The Easter Community

Sunday readings in brief 2 Easter A

Acts 2:42-47; Psalm 117(118); 1 Peter 1:3-9; Jn 20:19-31

The Easter Community

Dear friends, today is the second Sunday of Easter that also celebrates the ‘Divine Mercy Sunday’, which concludes the Easter Octave. The feast reminds us of the bitter passion that Christ willingly submitted to for the salvation of the world. No one should perish anymore but all should come to him and be saved.

The readings today focus on the first community of believers. A community is a group of people who live in the same space and share the same norms, religion, values, customs, and identity. The Christian community revolves around the teachings of Christ Jesus the son of God and the savior who gave his life for humanity. It is in every human person, by nature, to seek to commune. How and with whom may differ depending on interests, but the underlying fact is that God created human beings with an innate thirst to belong to a community. Today we have faith communities, intellectual communities, professional communities, business communities (ecosystems), etc.

In the first reading, we hear about how the first believers conducted themselves in the spirit of faith. Through the instruction of faith and baptism in the risen Christ, the first believers formed their own community different from the Jewish communities. They adopted a way of life based on the teachings of Jesus: remaining together – “If you remain in me and my words remain in you, ask whatever you wish, and it will be done for you” (Jn 15:7). Breaking the bread and prayers – “Do this in remembrance of me” (Lk 22:19). They had everything in common – “Love one another as I have loved you” (Jn 15:12). They met in their houses for the breaking of the bread, and shared their food generously.

This is an example of a Christian community that ought to exist even today. It is in the same spirit that the AMECEA bishops established Small Christian Communities in the 1960s. However, we seem to have completely different versions of the Christian community today. All spiritual and material help of a Christian is supposed to emanate from a Christian community. There are no private Christians. However, today we have many baptized who do not go to Church or for Christian community activities. Instead, people have formed, Saving and Credit Cooperative Organizations (SACCOS), to replace SCC, because they know they cannot succeed by themselves. SACCOS notwithstanding, Christian communities can have similar functions with even better outcomes because the spirit of goodwill, charity, and trust is presumed.

In the second reading, St. Peter reminds the community of believers that their faith must be tested with tribulations but the reward will be glory and honor in Christ Jesus. Many modern-day prophets have innovated and now come with custom-made faith packages. Many promote a “freelancer” kind of faith where the believer does not need any community but the prophet’s contact number and bank account number. In return, he or she is promised a life with zero tribulations. Unfortunately, many are falling for this because they do not want to struggle only to realize that they have been duped.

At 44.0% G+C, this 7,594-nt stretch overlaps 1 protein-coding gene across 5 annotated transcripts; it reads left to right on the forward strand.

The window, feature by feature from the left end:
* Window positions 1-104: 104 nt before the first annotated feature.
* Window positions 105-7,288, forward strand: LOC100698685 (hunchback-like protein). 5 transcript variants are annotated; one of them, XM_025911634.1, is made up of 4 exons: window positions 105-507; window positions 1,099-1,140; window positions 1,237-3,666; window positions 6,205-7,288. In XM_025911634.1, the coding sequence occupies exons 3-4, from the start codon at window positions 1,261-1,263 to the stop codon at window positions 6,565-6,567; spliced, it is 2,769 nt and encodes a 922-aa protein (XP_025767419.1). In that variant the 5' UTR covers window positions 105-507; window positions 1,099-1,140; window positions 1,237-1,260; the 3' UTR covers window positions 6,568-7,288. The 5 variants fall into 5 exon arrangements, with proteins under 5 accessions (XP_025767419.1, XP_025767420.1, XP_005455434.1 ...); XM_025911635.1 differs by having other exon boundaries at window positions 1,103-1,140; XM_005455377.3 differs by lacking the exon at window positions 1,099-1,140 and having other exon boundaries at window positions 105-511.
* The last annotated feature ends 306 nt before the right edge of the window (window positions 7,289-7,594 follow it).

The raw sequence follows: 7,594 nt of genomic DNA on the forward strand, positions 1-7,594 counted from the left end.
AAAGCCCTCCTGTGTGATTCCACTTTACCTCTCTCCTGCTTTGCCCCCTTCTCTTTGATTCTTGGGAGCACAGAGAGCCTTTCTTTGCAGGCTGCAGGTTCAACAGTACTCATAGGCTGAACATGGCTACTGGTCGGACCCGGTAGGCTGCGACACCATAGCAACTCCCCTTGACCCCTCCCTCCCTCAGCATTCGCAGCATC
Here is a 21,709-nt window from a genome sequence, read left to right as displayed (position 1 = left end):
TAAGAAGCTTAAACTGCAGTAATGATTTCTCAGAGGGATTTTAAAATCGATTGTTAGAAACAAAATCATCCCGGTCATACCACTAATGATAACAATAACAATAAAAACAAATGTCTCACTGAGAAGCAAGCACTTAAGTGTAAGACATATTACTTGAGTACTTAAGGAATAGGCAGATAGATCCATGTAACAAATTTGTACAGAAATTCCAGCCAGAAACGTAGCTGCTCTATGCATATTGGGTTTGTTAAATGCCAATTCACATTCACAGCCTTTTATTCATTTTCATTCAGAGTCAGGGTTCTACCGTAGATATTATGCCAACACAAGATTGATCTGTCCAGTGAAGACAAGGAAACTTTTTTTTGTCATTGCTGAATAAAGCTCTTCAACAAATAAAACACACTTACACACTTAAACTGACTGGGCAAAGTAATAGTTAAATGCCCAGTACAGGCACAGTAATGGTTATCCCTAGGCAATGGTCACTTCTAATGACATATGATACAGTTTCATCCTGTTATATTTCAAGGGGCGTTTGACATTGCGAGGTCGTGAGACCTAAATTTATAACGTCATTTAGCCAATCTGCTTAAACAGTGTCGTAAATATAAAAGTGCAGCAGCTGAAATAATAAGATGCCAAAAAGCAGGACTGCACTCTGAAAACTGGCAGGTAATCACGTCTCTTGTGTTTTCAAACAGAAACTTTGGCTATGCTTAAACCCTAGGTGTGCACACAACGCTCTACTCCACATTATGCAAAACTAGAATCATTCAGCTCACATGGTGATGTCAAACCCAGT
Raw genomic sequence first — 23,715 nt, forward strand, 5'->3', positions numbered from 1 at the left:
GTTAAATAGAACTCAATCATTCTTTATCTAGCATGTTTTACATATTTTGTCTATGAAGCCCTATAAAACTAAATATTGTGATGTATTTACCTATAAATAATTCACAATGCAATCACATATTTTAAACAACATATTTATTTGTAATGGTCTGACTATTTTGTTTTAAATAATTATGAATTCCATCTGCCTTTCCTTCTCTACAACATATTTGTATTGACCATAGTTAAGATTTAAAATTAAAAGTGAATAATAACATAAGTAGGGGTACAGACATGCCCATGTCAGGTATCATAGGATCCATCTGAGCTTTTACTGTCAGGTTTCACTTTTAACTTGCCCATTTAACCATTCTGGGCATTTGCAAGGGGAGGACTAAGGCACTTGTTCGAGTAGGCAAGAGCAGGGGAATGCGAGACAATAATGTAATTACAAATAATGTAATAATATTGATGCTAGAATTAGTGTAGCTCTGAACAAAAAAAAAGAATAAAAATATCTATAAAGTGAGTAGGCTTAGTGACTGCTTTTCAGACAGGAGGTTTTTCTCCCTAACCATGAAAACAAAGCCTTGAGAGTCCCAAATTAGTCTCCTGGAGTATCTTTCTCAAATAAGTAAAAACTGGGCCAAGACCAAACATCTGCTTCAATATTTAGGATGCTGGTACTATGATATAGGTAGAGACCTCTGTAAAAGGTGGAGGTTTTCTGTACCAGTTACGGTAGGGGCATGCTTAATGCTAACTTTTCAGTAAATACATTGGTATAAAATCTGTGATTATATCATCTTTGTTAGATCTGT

In the Gospel reading, the risen Lord appears again to his disciples in his now glorified body that is beyond the constraints of space and time. He gives them a share in his own mission that the Father had entrusted to him – “As my father sent me, so am I sending you” (Jn 20:21). He also breathes on them the Holy Spirit who will henceforth sustain his presence in them. With this, they received the authority to forgive sins (the sacrament of reconciliation given to a priest who is in persona Christi). Thomas’s unbelief when his brothers told him that they had seen the Lord, speaks to us about the urge for wonders many people have even today. With the help of the modern-day prophets, believing is no longer a matter of faith but sensational theatrics. Everyone is looking for extra-terrestrial manifestations and eye-marveling works, commonly referred to as miracles. These are meant to attract as many clients as possible, for revenue collection. It is just another business model.

Faith was the prerequisite for the miracles that Jesus performed. And Jesus said to the blind men, “Do you believe that I am able to do this?” They said to Him, “Yes, Lord” (Mt 9:28). If Jesus wanted to be popular, he would have presented himself to the Jews at the city square and in the synagogues. Instead, he entrusted the difficult task to announce the good news of his resurrection to his own, who had walked with him all the way. He strengthens their faith and promises to be with them always in this difficult and risky task.

Dear friends, many would like to change the world overnight and make everything in their own image and likeness, but this is only a fantasy. If we want to change the world, first we need to change our individual attitude about change itself and from there begin with changing our own world. I invite us to reflect upon our adherence to the faith communities that we belong to. As we promote Divine Mercy, we must remember that each one of us is supposed to be the instrument of that mercy and not the placards, brochures, and postings that we make.

Have a blessed Sunday

Fr. Lawrence Muthee, SVD

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